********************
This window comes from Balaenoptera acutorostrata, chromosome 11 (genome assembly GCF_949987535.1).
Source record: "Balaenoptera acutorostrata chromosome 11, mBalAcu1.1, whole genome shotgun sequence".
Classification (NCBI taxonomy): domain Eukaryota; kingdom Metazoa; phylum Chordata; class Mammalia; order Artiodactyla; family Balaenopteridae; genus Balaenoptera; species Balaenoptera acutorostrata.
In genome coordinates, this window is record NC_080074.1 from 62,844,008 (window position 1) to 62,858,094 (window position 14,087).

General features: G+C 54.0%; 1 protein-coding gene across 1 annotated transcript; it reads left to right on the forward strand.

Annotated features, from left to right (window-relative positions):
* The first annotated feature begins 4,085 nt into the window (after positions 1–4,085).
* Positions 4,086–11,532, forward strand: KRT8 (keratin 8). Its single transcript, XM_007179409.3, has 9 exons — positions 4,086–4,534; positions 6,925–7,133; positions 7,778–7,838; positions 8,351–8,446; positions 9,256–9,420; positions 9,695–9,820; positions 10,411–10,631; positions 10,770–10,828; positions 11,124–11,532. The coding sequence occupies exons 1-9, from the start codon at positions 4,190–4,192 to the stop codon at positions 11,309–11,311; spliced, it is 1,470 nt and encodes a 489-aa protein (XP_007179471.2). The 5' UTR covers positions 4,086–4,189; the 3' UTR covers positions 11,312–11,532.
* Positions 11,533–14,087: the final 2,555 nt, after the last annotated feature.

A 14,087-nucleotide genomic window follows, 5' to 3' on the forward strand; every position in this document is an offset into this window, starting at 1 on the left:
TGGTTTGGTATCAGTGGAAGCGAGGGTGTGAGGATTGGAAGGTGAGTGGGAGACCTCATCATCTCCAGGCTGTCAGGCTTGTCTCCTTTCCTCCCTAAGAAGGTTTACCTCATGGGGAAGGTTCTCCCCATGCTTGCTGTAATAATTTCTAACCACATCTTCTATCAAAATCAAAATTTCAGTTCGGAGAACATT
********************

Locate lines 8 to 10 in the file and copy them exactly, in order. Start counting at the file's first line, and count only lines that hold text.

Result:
* Positions 4,086–11,532, forward strand: KRT8 (keratin 8). Its single transcript, XM_007179409.3, has 9 exons — positions 4,086–4,534; positions 6,925–7,133; positions 7,778–7,838; positions 8,351–8,446; positions 9,256–9,420; positions 9,695–9,820; positions 10,411–10,631; positions 10,770–10,828; positions 11,124–11,532. The coding sequence occupies exons 1-9, from the start codon at positions 4,190–4,192 to the stop codon at positions 11,309–11,311; spliced, it is 1,470 nt and encodes a 489-aa protein (XP_007179471.2). The 5' UTR covers positions 4,086–4,189; the 3' UTR covers positions 11,312–11,532.
* Positions 11,533–14,087: the final 2,555 nt, after the last annotated feature.

A 14,087-nucleotide genomic window follows, 5' to 3' on the forward strand; every position in this document is an offset into this window, starting at 1 on the left: